So, on holiday I had plenty of time to read a couple of books which was fantastic. I’m doing a lot of reading around monastic spirituality and I’m really benefiting a lot personally by shaping my days with a rhythm of work, prayer and mission. Its not perfect, family life isn’t always easy to predict, but most definitely feeling the benefit.
I read, again, Ian Adam’s book ‘Cave, Refectory, Road’ which really is a fantastic read. It spoke to my desire for rhythm, but also for simplicity and for ‘living simple so that others can simply live.’ Regardless of people thinking I’m weird and stupid, I’m thinking through the processes of simplifying my wardrobe, decluttering, getting rid of excess stuff and also continually on the look out for ways to share what we have with other people.
I also read ‘The Pilgrim Way’ by Ray Simpson of the Community of Aidan and Hilda, a new-monastic group with a mother house in Lindisfarne. Interesting to read of their 10 ‘way markers’ for living Christian life and particularly interested in their commitment to accompaniment by a ‘soul friend’ – someone who acts as a sounding board to aid in ones discipleship. I believe that much ‘pastoral work’ needs to take this form rather than the sometimes ‘coddling’ stuff that goes in the shape of pastoral work. Something to work through more anyway.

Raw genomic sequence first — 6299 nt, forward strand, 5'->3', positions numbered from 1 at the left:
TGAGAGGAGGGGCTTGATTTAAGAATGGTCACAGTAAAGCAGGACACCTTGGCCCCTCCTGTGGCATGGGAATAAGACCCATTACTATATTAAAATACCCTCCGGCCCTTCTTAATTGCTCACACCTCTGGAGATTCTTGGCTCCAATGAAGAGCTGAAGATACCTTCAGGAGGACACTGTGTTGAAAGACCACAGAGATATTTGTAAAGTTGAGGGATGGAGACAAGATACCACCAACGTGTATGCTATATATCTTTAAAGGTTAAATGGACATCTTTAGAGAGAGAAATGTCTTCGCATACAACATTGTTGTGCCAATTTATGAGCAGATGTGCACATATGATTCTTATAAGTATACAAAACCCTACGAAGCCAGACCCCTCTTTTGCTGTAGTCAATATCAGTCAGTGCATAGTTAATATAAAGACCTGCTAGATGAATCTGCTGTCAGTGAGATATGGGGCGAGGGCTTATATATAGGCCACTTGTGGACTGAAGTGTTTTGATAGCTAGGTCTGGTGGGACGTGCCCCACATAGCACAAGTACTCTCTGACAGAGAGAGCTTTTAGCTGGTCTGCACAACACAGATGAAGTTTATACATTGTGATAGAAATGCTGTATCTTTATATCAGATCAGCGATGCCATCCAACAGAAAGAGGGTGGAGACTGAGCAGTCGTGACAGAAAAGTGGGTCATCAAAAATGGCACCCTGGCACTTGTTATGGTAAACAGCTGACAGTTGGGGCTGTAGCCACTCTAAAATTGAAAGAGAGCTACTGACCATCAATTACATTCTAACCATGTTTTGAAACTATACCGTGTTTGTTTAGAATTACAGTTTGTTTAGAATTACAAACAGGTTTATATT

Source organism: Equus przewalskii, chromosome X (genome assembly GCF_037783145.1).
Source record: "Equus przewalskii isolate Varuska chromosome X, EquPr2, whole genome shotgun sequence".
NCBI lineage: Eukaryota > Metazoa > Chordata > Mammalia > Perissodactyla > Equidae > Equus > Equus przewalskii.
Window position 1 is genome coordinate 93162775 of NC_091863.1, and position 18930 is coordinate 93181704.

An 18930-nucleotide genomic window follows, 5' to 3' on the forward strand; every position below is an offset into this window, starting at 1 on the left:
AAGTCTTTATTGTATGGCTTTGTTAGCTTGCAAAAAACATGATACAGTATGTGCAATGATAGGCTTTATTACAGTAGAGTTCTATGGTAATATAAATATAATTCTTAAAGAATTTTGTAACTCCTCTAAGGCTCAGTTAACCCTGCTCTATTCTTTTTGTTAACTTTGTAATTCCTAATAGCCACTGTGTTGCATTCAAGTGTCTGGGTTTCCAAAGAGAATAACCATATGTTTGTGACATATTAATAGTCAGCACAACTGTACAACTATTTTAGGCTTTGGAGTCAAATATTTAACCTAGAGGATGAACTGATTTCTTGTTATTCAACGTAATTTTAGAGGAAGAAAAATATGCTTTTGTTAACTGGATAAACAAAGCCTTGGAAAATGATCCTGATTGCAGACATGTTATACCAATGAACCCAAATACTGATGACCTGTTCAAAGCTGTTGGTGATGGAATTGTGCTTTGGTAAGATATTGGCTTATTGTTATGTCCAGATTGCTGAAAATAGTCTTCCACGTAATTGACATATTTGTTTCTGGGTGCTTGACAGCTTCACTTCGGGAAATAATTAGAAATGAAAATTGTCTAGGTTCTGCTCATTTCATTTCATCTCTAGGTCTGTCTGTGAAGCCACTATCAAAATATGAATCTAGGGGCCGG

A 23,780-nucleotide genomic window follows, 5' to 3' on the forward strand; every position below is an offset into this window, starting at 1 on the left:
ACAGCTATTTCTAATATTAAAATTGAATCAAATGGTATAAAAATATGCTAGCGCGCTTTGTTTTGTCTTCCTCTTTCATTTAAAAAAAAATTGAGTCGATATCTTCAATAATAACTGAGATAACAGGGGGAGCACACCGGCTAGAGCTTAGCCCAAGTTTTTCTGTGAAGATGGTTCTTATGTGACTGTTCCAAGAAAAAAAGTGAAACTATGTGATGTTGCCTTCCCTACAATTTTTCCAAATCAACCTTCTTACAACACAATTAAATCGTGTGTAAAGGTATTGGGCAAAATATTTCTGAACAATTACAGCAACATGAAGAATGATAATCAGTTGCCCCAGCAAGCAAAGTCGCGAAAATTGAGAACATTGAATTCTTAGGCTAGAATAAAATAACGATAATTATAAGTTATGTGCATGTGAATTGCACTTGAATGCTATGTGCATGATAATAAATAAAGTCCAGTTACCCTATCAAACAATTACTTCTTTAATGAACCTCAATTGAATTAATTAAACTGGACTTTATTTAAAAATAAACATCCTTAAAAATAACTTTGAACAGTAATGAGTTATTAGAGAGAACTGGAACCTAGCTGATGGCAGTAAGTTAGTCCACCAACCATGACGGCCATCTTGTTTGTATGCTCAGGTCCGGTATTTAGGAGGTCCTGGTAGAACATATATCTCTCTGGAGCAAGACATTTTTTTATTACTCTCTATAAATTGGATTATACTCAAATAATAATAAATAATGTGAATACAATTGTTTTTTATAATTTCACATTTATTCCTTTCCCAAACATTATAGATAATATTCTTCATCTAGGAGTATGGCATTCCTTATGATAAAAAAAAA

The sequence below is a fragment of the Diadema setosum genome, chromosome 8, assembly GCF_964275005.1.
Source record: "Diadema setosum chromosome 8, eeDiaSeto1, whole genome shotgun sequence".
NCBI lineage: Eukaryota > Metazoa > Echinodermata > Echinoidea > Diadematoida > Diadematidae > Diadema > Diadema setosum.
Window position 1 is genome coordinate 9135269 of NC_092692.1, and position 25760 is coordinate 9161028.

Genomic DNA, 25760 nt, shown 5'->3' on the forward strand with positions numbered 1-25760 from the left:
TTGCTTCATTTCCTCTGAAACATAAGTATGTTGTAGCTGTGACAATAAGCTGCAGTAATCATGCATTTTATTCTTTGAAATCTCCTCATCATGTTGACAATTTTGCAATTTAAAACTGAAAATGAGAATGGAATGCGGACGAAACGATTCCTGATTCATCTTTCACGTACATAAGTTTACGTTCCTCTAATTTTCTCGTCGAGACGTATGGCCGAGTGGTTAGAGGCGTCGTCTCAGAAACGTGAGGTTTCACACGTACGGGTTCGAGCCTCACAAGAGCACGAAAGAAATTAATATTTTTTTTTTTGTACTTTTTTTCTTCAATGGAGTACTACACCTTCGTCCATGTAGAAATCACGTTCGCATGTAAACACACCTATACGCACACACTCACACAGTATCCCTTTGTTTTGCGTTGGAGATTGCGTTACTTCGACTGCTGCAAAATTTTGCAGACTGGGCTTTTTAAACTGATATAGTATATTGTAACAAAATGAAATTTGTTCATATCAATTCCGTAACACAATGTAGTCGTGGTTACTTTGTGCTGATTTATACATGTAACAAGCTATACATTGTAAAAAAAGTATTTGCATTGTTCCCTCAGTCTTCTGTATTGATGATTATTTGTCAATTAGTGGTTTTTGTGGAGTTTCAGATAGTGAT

Probably most profoundly having an impact is beginning to read Richard Rohr’s ‘Falling Upward’ which is page after page rich in some deep stuff to process. I identify very much with what he writes about the process moving from one half of our lives to the other. He doesn’t speak chronologically, of course, but spiritually. I certainly think much of the change of direction in my life in recent years has been this shift from the ‘basics’ we grow up with and that give us a foundation, to the place where that stability gives us the freedom to grow wider, express differently and help us embrace honest doubt, uncertainty and Mystery alongside a confidence in the God who calls us. I have much further to travel, but so thankful for the journey, regardless of the painful moments.
All of this really speaks into my ongoing spiritual and vocational discernment. We’re very happy at Trinity and have no plans of our own to move on outside the agreed contracts that we have, yet my mind does turn to the longer term future and we continue to seek God for how it will all pan out.
The highlight of my holiday was the fact that nearly every day over in the Lake District, I had a Wild Goose fly over my path in some form or other…a bird that Celtic Christians readily identify with the Holy Spirit: his unpredictable, untameable, even unsettling call, influence and leading. Trusting as always that when the call comes we’ll know it loud and clear. This is the life of a turasaiche!